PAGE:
How climate change may have contributed to Hawaiian Airlines' dramatic turbulence

A Hawaiian Airlines jet takes off, with a rain cloud just forming.
A Hawaiian Airlines flight to Maui takes off from Long Beach, Calif., in March 2021. (Brittany Murray/MediaNews Group/Long Beach Press-Telegram via Getty Images) (MediaNews Group via Getty Images)

Buckle up, because flights are about to get bumpier. Climate change may be exacerbating air turbulence, like the tumultuous winds that recently buffeted a Hawaiian Airlines flight from Phoenix to Honolulu. The oscillation was so extreme that 36 of the 248 people aboard were injured; 11 were hospitalized.

“Injuries included a serious head injury, lacerations, bruising and loss of consciousness,” Shayne Enright, a spokesperson for Honolulu Emergency Medical Services, said.

There have been several recent incidents of severe air turbulence causing injuries, including eight people hospitalized in July after an American Airlines flight from Tampa to Nashville experienced turbulence so bad that it was forced to land in Alabama.

Interior photos of the plane show ceiling missing panels, wires falling to the floor, and debris on the ground in front of a passenger seat.
Photos from passenger Jazmin Bitanga show the interior of a Hawaiian Airlines plane flying from Phoenix to Honolulu after severe turbulence rocked the flight on Sunday. (Courtesy of Jazmin Bitanga via AP) (AP)

Climate change may make such events more common in the future, according to some scientists. Turbulence occurs when the air around a plane is disturbed by air currents running counter or perpendicular to the main currents. The underlying cause of such currents is essentially stronger-than-normal winds, which may stem from factors including atmospheric pressure, air around mountains, cold or warm fronts, or thunderstorms, according to the Federal Aviation Administration.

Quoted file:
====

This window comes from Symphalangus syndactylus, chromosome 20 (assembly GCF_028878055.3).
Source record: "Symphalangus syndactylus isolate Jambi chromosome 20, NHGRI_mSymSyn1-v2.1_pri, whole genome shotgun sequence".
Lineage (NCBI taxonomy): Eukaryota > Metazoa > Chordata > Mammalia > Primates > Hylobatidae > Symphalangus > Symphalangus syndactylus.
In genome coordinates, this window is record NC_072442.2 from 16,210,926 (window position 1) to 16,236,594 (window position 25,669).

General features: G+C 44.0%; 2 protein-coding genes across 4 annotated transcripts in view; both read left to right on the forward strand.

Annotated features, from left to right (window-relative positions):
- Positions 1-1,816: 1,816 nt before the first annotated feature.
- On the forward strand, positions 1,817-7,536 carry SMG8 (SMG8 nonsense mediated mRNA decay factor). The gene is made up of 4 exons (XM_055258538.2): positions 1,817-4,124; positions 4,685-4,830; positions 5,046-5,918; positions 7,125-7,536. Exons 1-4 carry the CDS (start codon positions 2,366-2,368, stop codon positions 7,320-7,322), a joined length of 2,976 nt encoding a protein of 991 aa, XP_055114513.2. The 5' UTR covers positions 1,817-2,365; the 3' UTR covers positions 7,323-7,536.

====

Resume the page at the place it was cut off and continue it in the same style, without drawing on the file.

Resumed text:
"Severe weather increases chances of turbulence, and due to climate change, these kinds of incidents will only continue to grow," Taylor Garland, a spokesperson for the Association of Flight Attendants, told CBS News after Sunday’s Hawaiian Airlines flight.

Turbulence has always existed and threatened to destabilize aircraft, and it’s not possible to ascribe this specific incident to climate change. But climate change increases the prevalence of several of those risk factors. A 2019 study from Rice University found that high pressure systems may get larger and stuck in place for longer periods of time as a result of climate change. According to NASA, thunderstorms are becoming more frequent and severe because warmer water temperatures and greater water evaporation provide more energy to power storms.

A man takes photos of floodwaters from Hurricane Lane rainfall in Hilo, Hawaii.
A man takes photos of floodwaters from Hurricane Lane rainfall in Hilo, Hawaii, in August 2018. (Mario Tama/Getty Images) (Getty Images)

Extreme wind events such as tornadoes may also be more likely because of climate change. A study published last year in the academic journal Earth’s Future modeled the effects of warming on the creation of “convective environments” that can lead to tornadoes. Researchers found that each degree Celsius of average warming increases the frequency of connective environments by 5% to 20%.

According to the National Transportation Safety Board, between 2009 and 2018, flight crews had no advance warning about 28% of accidents caused by turbulence. Paul Williams, a professor of atmospheric science at the University of Reading in England, has been studying the effect of climate change on air turbulence since 2013. In September, he predicted that clear-air turbulence — which doesn’t have any visual clues like storms or clouds and is therefore harder for airplane pilots to avoid — will increase considerably by 2050 to 2080. And the strongest turbulence, compared with milder bouts, will increase the most.

“We ran some computer simulations and found that severe turbulence could double or triple in the coming decades,” Williams told CNN at the time. He added that the duration of turbulence will also probably increase significantly.

“Typically, on a transatlantic flight, you might expect 10 minutes of turbulence,” he said. “I think that in a few decades, this may increase to 20 minutes or to half an hour. The seatbelt sign will be switched on a lot more, unfortunately for passengers.”